One of the most exciting NBA regular seasons in recent memory has come to a close, smashing pretty much every expectation made before the start, and yet I still feel like I’ve been left with an empty feeling in my gut.
Though many players have received their due credit and respect throughout the season, there is one man who hasn’t gotten nearly enough love: Wardell Stephen Curry, the Players’ MVP.
LeBron was right. Ja Morant was right. Mark Jones was right. Curry is the MVP of the 2021 NBA regular season.
Throughout this season, Steph averaged an absurd 32 pts, 5.8 ast, and 5.5 reb on a .482/.421/.916 split. Why is this absurd though? Because it was the most impressive regular season of Curry’s career. Take his 15-16 season in which he won the MVP award unanimously. Throughout that season, Steph averaged 30.1 points, 6.7 assists, and 5.4 rebounds on a .504/.454/.908 split. Slightly better statistically than this season, yes, but with much more help, which brings us to our first point:
The Warriors are arguably the worst team in the league without Curry.
First off, the Warriors were absolutely the worst team in the league last year while Steph was out due to a broken hand, and this team was just as bad without him. Overall, the team is 14.2 points per 100 possessions better when Steph is on the floor, and 16.1 per 100 offensively. This ranks in the 98th and 100th percentile respectively. Offensively, they are 111.11 per 100 with him, 95.01 per 100 without him. Staggering numbers.
This equated to an insane amount of wins. Curry claims a +4.7 efficiency differential, which turns the Warriors into a 53-win team if he didn’t miss any time this season. That’s a 35 game gap if Curry had missed the season, leaving them with just 18 wins all year. Not to mention, the Warriors were 2-7 without him this year. Stephen Curry is the most valuable player on a playoff team than any other player on any other team in the playoffs.
The Warriors faced more hardship this season than any other team in the league.
On draft night, it was reported that Klay Thompson would not be making his return because of a torn achilles. Excitement was still alive in Golden State though, as they selected big-man James Wiseman with their second overall pick. Wiseman ended up playing extremely well in limited minutes as a rookie, giving size and depth to a team that desperately needed it. But, as things typically do for the Warriors, plans had to dramatically shift when Wiseman had a season ending injury about halfway through the campaign. The NBA world wondered how the Warriors would recover without their only true big man, and because of Curry, they not only recovered but got better.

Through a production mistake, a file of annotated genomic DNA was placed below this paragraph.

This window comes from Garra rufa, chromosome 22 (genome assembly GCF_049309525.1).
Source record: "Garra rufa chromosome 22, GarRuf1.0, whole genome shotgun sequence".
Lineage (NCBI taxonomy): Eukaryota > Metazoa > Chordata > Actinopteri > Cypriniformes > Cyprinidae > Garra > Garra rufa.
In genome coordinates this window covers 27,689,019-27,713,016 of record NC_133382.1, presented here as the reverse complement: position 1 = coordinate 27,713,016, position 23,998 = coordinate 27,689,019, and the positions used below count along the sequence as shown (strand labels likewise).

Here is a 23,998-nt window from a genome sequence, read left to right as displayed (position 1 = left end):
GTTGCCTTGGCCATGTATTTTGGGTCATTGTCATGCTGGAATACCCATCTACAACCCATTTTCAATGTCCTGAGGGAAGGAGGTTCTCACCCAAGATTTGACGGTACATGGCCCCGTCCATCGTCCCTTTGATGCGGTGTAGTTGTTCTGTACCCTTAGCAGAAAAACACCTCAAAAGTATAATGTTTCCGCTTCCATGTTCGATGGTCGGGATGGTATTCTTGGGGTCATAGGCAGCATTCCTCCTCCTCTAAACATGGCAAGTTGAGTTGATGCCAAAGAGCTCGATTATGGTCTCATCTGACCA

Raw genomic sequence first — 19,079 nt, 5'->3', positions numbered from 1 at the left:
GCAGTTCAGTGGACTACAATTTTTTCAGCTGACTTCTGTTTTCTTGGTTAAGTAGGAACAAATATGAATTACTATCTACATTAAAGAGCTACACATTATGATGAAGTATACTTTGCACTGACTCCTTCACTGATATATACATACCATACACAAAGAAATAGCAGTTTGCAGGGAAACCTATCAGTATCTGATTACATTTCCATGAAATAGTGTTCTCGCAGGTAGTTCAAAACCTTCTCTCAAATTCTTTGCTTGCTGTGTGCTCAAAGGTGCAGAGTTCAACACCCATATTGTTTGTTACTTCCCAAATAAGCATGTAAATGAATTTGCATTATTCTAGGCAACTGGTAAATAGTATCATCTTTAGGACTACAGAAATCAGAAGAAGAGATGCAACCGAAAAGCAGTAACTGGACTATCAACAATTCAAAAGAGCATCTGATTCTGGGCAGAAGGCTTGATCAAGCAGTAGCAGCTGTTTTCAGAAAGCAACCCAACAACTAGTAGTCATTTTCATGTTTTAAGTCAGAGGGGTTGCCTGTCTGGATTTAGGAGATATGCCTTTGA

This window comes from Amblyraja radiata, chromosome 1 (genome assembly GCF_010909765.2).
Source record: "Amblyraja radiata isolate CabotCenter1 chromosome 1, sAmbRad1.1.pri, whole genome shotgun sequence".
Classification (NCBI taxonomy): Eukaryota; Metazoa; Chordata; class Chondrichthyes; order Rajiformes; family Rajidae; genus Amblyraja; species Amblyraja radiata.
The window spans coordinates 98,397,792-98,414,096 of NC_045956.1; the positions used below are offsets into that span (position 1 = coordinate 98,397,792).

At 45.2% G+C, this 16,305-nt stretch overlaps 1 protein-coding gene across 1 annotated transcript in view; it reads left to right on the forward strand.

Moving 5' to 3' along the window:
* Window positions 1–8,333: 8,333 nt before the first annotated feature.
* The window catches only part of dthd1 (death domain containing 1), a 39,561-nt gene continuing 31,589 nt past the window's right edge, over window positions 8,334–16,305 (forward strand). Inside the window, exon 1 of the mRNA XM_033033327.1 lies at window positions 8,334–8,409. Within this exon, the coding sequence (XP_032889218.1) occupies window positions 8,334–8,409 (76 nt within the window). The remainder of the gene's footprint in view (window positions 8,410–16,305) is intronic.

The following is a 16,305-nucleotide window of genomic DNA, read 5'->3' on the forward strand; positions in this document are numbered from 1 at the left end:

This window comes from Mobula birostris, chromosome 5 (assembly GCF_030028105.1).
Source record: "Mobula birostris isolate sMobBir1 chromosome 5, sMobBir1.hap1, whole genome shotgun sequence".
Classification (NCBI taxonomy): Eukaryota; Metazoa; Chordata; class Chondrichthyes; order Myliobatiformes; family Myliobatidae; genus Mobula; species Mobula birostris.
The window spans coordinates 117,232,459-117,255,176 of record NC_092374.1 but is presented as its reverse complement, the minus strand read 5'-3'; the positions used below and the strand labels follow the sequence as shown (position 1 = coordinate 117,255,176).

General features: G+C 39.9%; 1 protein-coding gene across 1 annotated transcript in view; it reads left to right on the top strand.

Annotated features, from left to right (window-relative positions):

Without Wiseman, Steph averaged 36.3 points per 36 minutes on 66.9 percent true shooting with a 34.6 percent usage rate, including a magical April and May in which he averaged 37.1 points with a .493/.437/.904 split across 23 games. Watching Steph through this stretch was unlike watching any player in NBA history. The team as a whole was also insanely good, scoring 117.9 points per 100 possessions in those minutes with a plus-9.2 net rating. This is better than their most-used starting lineup managed in the 2017-18 season which featured Kevin Durant and Klay Thompson in it.
Curry earned the accolades needed as well.
This section as a whole is going to be primarily a list, as it needs no added commentary or explanation of the greatness. Throughout the season Curry picked up the following accolades:
- Led the NBA with 32.0 PPG
- Led the NBA with 337 threes
- Led the NBA with a plus-220 plus/minus rating
- Fourth season of 300-plus three-pointers (most in history)
- Seven games of 10-plus three-pointers (most in history)
- 5.3 three-pointers made per game (most in history)
- Broke Warriors all-time scoring record from Wilt Chamberlain
- 38 30-point games, most since Michael Jordan
- Won the scoring title, oldest to win since Michael Jordan
- Became the fourth player all-time to have multiple MVPs, scoring titles and championships joining Michael Jordan, Kareem Abdul-Jabbar and Wilt Chamberlain.
We just witnessed one of the greatest seasons of all time. Nikola Jokic won the media narrative resulting in what will be his first MVP award, but when the media doubted Steph Curry’s ability to carry a team into contention, he did it. Curry became a more valuable player for a playoff team than any other player on any other playoff team.
Steph carried a team that had the worst record in the league last year to a 39-win season and a playoff seed, fully cementing himself as one of the greatest players to touch a basketball court and smashing the narrative that he couldn’t carry a team on his back.
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